"I don't think anybody will think any less of me for playing 100 holes instead of 108," Joel Zuckerman said Friday evening as he walked the front nine at Beaufort's Secession Golf Club for the sixth time.
No doubt. What Zuckerman accomplished Friday was quite a feat.
The Savannah-based golf writer played 100 holes of golf to raise money to research and fight lymphatic malformations, a rare condition where cysts form, usually in the neck region, making eating, breathing and swallowing difficult.
Zuckerman, 51, had hoped to play 108 holes -- six complete rounds -- but, late in the game, decided he'd stick to the 100.
"I don't know if I'll ever do that again," Zuckerman said of the 100-hole effort.
"I may have only met the man five times," Zuckerman said of Joe Steffen. "That's in 15 years in Savannah."
So how did Zuckerman come to raise money for the cause of Steffen's son?
"We got to talking at a mutual friend's Christmas party," Zuckerman said. "We started talking about playing golf together, and he mentioned his son with a medical problem."
In honor of Liam Steffen, their 2-year-old son born with lymphatic malformations, Joe and Janet Steffen established Liam's Land, a nonprofit group to advance research and identify possible causes of the disease.
After hearing of the Steffens' plight, Zuckerman recalled a story he heard recently.
Jim Colton, a golfer from Chicago who belonged to a club in Colorado, heard a caddie there had become paralyzed skiing, and Colton organized a golf marathon to pay for the caddie's medical bills.
This was the beginning of Colton's Hundred Hole Hike, a website that allows golfers to earn donations for the charity of their choice in return for their 100-hole commitments.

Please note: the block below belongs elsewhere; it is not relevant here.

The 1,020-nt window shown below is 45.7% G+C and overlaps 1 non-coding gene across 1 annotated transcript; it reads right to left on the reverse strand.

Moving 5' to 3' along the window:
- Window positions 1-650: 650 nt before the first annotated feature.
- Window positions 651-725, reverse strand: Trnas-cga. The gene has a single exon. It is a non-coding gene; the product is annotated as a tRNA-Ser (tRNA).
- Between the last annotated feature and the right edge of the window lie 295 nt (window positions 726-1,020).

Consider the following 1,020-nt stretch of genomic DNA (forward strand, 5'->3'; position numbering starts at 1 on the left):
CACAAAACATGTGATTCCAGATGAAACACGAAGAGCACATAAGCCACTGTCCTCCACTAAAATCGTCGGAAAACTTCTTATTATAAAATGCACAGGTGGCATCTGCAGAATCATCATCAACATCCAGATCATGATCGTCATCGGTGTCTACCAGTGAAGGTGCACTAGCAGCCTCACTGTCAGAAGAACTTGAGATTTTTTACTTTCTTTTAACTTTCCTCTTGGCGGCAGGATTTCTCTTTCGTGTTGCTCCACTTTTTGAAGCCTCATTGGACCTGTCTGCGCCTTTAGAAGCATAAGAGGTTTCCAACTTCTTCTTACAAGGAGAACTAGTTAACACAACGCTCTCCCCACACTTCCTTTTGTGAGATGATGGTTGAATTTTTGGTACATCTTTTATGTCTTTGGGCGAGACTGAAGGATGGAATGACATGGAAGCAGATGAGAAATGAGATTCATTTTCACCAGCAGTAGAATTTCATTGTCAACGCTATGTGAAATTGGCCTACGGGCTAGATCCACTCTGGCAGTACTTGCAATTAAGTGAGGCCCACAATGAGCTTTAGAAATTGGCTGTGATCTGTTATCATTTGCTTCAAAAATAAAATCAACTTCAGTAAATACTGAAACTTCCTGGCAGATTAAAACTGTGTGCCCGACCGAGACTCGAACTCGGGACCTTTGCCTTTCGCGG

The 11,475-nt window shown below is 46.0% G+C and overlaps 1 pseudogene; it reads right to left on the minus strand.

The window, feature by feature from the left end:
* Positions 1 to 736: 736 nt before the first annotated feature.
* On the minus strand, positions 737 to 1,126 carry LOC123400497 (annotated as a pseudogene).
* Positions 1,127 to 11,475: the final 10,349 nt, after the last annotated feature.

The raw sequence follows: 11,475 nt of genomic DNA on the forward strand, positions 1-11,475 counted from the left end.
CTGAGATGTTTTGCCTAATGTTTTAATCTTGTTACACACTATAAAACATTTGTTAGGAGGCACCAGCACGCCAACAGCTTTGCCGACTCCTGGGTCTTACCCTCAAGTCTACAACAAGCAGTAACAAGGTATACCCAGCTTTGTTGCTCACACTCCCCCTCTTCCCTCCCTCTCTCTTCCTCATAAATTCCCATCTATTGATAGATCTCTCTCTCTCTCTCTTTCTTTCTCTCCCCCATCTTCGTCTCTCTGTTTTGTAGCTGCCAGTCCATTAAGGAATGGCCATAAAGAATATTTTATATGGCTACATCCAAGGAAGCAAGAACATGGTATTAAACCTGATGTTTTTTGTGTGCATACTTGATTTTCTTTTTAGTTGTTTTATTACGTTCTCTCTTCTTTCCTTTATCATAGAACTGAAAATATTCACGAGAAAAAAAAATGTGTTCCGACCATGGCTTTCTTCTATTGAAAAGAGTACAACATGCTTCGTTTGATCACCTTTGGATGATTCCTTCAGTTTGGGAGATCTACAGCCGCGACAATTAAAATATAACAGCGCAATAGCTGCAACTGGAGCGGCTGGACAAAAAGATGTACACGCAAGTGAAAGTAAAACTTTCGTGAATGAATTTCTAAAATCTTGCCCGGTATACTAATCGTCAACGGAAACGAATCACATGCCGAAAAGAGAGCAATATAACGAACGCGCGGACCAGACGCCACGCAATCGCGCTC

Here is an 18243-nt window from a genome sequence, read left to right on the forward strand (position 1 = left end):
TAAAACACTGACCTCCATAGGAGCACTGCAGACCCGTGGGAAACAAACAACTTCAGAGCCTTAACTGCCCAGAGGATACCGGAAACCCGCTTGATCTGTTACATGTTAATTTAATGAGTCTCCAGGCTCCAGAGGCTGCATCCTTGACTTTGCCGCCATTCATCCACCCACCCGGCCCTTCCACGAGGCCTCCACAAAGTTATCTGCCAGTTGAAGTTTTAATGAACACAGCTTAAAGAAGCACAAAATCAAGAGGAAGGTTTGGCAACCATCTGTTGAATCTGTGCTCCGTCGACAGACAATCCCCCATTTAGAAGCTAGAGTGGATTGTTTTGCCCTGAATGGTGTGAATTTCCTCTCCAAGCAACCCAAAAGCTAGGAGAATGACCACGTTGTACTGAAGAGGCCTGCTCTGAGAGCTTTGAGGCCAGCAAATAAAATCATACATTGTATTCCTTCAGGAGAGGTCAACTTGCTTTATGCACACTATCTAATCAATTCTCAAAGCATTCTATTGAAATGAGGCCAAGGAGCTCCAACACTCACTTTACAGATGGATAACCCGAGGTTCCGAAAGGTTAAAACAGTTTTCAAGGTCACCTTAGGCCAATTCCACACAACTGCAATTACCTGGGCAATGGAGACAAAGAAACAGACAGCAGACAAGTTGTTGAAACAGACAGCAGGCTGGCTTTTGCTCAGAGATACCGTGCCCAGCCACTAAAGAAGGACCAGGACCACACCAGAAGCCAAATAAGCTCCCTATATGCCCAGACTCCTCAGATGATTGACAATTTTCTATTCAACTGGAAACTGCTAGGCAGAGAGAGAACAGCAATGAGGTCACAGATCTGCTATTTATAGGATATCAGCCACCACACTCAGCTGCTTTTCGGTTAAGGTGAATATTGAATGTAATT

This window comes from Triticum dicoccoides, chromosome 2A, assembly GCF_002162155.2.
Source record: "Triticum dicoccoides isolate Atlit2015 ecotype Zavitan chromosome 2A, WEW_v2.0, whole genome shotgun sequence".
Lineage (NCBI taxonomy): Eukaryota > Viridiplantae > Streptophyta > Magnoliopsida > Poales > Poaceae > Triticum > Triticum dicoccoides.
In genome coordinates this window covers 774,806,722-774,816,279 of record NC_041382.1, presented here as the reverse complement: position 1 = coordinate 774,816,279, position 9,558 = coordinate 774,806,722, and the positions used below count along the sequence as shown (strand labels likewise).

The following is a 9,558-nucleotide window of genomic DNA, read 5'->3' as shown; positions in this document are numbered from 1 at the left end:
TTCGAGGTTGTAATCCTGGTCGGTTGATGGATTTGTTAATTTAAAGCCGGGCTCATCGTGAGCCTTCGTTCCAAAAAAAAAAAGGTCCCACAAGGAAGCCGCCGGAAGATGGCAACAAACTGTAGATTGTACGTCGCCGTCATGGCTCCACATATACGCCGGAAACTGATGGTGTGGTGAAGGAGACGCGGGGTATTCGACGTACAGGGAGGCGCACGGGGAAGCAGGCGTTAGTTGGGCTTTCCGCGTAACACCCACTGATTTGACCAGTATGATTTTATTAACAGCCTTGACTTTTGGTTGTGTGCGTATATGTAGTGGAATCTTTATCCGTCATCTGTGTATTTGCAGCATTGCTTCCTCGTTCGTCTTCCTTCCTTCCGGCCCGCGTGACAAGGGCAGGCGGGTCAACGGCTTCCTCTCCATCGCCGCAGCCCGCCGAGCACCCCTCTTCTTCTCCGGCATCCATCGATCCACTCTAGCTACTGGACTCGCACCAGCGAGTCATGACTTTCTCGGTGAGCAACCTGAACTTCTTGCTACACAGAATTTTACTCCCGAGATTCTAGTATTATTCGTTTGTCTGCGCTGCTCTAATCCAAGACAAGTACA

"In the same way that Jim Colton didn't know the caddie, it was a kind of pay-it-forward effect," said Zuckerman, who decided to play for Liam's cause.
"It came from out of nowhere," Joe Steffen said. "I don't even know him that well. It's just an amazing act of charity."
"Sometimes it's simply amazing what other people will do for you out of the kindness of their hearts," Janet Steffen said.
When Zuckerman decided he would play 100 holes, Secession was the easy choice.
First of all, Zuckerman is a member. Second, the course is flat.
"It's a walking golf course," Zuckerman said.
The club put Zuckerman up Thursday night, club employees constantly checked to see if there was anything he needed and he had the course virtually to himself as the club had just reopened after three weeks of maintenance.
"We tried to help," Secession general manager John Marsh said. "We actually have a number of charities we try and help each year. Any time a member comes to us with something he wants us to support, we look at it to see what we can do."
Zuckerman teed off at 6:39 a.m. on No. 1 and immediately put his ball in the marsh. Luckily the tide was low and he was able to hit out of the sand. But this would become a trend.
The pace of play didn't bother Zuckerman, but may have affected his putting.
"I'm a fast player anyway, often to my detriment. I do feel the pressure to keep up the pace. That's probably why I've missed six or seven putts this long," said Zuckerman, holding his arms spread wide.
After five complete rounds (90 holes), several changes of shoes and socks, a break for lunch and even a quick shower, Zuckerman seemed to get a late second wind.
For the first time in six tries, he put his drive on the fairway on the first hole.
"Yes sir!" Zuckerman shouted.
He then birdied No. 3 and No. 5 on the way to a 38 on the front nine, his best nine-hole score of the day.
"Maybe one of the reasons I was playing so well late was that I realized didn't have the back nine to play," Zuckerman said.
After he two-putted No. 10 just after 7:30 p.m. to complete his 100th hole, Zuckerman celebrated on the green. Roughly 11 hours and a lot of sweat later, Zuckerman had finished what he started.
Zuckerman said he was just as impressed with his ability to challenge himself and come through as he was with the act of charity.
"I did enjoy it, I'll admit that," Zuckerman said. "But I'm really glad I'm done."